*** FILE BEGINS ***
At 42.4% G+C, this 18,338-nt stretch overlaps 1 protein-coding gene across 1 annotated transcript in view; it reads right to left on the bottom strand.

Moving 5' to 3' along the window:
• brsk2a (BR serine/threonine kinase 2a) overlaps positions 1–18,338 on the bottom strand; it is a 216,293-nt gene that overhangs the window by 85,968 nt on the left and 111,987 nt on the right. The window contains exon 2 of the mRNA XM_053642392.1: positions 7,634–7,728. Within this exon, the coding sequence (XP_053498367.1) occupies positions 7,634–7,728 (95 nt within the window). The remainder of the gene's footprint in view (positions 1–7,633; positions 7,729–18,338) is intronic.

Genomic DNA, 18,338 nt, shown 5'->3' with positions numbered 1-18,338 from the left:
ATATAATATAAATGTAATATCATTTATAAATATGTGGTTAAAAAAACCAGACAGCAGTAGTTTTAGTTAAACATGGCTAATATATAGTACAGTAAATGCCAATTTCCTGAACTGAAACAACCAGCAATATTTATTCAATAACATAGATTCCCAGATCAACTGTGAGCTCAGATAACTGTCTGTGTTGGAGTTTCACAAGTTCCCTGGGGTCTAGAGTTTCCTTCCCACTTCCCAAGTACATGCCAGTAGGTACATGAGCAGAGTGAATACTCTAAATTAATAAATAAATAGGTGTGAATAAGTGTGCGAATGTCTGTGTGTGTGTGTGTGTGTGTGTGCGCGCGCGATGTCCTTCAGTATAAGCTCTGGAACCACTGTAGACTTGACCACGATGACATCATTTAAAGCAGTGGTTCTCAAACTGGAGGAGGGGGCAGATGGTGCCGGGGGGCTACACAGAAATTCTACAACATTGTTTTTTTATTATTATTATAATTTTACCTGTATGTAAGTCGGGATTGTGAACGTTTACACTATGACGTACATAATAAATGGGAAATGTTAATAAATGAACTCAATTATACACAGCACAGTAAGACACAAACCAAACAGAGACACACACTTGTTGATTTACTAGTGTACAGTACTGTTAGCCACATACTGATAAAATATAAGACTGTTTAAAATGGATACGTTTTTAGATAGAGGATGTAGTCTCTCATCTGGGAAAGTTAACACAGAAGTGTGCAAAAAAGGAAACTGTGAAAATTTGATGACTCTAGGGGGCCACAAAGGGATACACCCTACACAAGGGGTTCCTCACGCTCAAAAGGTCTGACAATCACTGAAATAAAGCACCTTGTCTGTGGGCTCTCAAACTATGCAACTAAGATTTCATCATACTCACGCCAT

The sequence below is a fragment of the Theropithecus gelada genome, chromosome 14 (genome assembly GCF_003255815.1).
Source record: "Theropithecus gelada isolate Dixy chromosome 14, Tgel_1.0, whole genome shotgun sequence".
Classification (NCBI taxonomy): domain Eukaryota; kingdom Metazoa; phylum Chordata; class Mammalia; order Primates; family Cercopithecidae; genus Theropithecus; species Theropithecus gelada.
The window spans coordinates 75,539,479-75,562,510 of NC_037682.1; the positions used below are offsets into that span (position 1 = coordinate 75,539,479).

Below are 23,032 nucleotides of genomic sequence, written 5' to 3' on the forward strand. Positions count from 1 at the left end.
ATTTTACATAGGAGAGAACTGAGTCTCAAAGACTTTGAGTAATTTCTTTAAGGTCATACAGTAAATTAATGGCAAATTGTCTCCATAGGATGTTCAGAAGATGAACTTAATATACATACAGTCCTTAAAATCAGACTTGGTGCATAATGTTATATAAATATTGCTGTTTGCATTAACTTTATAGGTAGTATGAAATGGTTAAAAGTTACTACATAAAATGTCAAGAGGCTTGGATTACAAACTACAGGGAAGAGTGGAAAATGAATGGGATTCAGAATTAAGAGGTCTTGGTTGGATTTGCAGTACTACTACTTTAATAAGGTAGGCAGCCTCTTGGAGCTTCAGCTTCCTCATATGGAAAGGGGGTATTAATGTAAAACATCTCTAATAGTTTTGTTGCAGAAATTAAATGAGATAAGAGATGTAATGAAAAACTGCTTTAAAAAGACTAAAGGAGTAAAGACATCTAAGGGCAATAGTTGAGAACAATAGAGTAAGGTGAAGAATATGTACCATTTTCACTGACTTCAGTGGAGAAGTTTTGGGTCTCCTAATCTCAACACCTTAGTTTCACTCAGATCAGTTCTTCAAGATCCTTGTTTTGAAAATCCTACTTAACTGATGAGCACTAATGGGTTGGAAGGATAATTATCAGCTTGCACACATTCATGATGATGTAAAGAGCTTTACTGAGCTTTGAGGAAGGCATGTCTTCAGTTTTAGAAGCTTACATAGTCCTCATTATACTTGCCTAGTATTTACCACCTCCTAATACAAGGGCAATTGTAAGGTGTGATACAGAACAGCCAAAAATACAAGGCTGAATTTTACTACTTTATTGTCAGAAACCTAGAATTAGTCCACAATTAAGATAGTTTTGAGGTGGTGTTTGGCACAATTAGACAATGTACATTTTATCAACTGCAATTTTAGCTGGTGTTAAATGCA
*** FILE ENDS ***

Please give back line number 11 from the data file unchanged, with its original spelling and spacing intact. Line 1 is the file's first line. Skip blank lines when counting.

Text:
ATTTTACATAGGAGAGAACTGAGTCTCAAAGACTTTGAGTAATTTCTTTAAGGTCATACAGTAAATTAATGGCAAATTGTCTCCATAGGATGTTCAGAAGATGAACTTAATATACATACAGTCCTTAAAATCAGACTTGGTGCATAATGTTATATAAATATTGCTGTTTGCATTAACTTTATAGGTAGTATGAAATGGTTAAAAGTTACTACATAAAATGTCAAGAGGCTTGGATTACAAACTACAGGGAAGAGTGGAAAATGAATGGGATTCAGAATTAAGAGGTCTTGGTTGGATTTGCAGTACTACTACTTTAATAAGGTAGGCAGCCTCTTGGAGCTTCAGCTTCCTCATATGGAAAGGGGGTATTAATGTAAAACATCTCTAATAGTTTTGTTGCAGAAATTAAATGAGATAAGAGATGTAATGAAAAACTGCTTTAAAAAGACTAAAGGAGTAAAGACATCTAAGGGCAATAGTTGAGAACAATAGAGTAAGGTGAAGAATATGTACCATTTTCACTGACTTCAGTGGAGAAGTTTTGGGTCTCCTAATCTCAACACCTTAGTTTCACTCAGATCAGTTCTTCAAGATCCTTGTTTTGAAAATCCTACTTAACTGATGAGCACTAATGGGTTGGAAGGATAATTATCAGCTTGCACACATTCATGATGATGTAAAGAGCTTTACTGAGCTTTGAGGAAGGCATGTCTTCAGTTTTAGAAGCTTACATAGTCCTCATTATACTTGCCTAGTATTTACCACCTCCTAATACAAGGGCAATTGTAAGGTGTGATACAGAACAGCCAAAAATACAAGGCTGAATTTTACTACTTTATTGTCAGAAACCTAGAATTAGTCCACAATTAAGATAGTTTTGAGGTGGTGTTTGGCACAATTAGACAATGTACATTTTATCAACTGCAATTTTAGCTGGTGTTAAATGCA